Also called “wayside shrines,” you used to see them frequently along roadways in Europe in years past. They were less common in America, and even less so nowadays when automobiles and airplanes make travel a speedier, safer process. Back in the olden times, shrines were set up along roadways, often at crossroads, where folklore had long established that evil spirits were known to commune—think of the legend of Robert Johnson meeting the Devil at a crossroads to bargain his soul, or the tradition of burying criminals or suicides at crossroads, in case they returned from the dead as vampires, so they wouldn’t be able to find their way home. Travelers could stop and pray for safe passage.
Thanks to Roadside America, I learned that Alabama has a large roadside shrine, a “rock igloo” fashioned from stone and concrete. I had to make the drive to see it. (NOTE: I followed the rules for social distancing. I did not interact with a single person during my roadtrip, only stopping once to pump gas, which I would have had to do anyway. I paid at the pump.)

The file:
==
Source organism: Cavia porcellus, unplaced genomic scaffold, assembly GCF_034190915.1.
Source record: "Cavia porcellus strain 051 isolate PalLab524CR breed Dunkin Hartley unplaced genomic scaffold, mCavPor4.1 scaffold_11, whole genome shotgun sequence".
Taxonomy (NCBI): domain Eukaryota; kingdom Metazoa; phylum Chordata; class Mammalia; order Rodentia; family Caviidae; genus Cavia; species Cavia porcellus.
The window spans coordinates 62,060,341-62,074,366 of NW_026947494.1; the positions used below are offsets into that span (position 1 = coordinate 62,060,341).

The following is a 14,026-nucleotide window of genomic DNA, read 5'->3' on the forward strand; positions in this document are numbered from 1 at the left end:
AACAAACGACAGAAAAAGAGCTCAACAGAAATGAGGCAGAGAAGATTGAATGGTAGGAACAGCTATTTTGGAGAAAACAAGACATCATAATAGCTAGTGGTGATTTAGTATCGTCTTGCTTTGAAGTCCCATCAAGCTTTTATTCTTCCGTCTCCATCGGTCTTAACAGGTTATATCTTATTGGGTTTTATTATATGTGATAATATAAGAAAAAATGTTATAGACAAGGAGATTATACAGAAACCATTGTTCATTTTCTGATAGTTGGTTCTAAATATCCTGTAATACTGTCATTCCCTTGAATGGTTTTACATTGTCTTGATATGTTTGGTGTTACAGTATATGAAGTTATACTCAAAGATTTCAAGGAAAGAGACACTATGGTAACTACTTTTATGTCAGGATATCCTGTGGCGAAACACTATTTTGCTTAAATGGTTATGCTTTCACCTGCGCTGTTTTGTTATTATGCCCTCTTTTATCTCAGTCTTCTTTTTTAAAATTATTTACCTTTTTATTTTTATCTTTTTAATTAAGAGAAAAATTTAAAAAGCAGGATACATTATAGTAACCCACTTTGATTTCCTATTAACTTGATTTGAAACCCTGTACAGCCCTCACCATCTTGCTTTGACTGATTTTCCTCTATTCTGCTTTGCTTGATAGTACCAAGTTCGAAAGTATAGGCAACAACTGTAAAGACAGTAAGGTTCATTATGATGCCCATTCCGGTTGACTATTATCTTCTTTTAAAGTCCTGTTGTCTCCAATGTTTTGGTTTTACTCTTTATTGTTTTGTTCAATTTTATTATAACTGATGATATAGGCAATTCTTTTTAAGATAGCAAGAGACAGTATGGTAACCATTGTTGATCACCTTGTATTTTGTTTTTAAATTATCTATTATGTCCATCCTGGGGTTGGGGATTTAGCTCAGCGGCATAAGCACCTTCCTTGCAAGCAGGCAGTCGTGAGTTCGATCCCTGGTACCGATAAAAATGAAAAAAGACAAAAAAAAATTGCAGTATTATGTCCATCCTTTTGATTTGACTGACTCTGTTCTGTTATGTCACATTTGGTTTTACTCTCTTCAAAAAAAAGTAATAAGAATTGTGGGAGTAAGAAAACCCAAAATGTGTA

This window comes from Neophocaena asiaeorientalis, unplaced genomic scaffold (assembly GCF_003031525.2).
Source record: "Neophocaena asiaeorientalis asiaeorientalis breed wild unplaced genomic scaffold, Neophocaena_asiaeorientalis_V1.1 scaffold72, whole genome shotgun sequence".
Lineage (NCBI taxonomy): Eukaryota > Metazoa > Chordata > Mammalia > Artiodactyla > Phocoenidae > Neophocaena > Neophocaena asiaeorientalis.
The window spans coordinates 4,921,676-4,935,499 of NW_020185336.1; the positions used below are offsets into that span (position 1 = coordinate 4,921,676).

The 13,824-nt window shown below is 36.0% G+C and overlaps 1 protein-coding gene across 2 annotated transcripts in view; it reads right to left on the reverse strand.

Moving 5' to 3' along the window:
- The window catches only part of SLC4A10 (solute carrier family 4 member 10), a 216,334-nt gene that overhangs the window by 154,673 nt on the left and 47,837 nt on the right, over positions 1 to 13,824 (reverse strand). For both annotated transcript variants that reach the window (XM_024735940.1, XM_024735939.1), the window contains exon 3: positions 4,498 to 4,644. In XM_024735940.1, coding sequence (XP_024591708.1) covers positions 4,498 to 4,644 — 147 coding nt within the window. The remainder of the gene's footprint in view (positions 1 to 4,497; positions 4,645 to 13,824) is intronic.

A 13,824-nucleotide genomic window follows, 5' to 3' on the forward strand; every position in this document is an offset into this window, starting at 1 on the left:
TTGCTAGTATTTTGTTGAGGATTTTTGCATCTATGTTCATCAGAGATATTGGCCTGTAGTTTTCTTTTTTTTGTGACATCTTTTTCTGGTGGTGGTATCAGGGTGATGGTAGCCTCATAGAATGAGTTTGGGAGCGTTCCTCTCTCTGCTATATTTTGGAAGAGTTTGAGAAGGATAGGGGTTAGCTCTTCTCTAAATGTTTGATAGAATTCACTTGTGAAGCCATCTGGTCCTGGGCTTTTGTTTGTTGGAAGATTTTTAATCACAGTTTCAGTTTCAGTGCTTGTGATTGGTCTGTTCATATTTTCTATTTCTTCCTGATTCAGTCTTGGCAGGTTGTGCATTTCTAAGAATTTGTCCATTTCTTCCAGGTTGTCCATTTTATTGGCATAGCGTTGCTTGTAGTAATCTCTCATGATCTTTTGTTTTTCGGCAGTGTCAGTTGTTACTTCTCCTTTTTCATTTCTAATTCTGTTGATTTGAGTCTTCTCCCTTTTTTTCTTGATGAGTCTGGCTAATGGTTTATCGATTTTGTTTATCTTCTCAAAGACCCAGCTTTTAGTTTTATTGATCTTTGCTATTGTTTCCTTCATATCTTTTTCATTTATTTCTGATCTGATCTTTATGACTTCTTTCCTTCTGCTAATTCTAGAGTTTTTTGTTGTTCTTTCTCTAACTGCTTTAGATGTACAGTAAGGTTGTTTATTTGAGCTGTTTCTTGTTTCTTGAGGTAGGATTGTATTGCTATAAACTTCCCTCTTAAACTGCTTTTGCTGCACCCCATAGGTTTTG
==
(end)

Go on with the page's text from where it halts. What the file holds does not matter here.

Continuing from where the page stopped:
The shrine is beautiful, a lovely curiosity and a throwback to bygone days. I entered to say a little prayer for a speedy recovery from this pandemic, and that those who need to will learn the appropriate lessons from this so that they can prevent another one.
Just a few miles from the shrine, by the way, is an old water tower that looks like a castle. Why? Why not!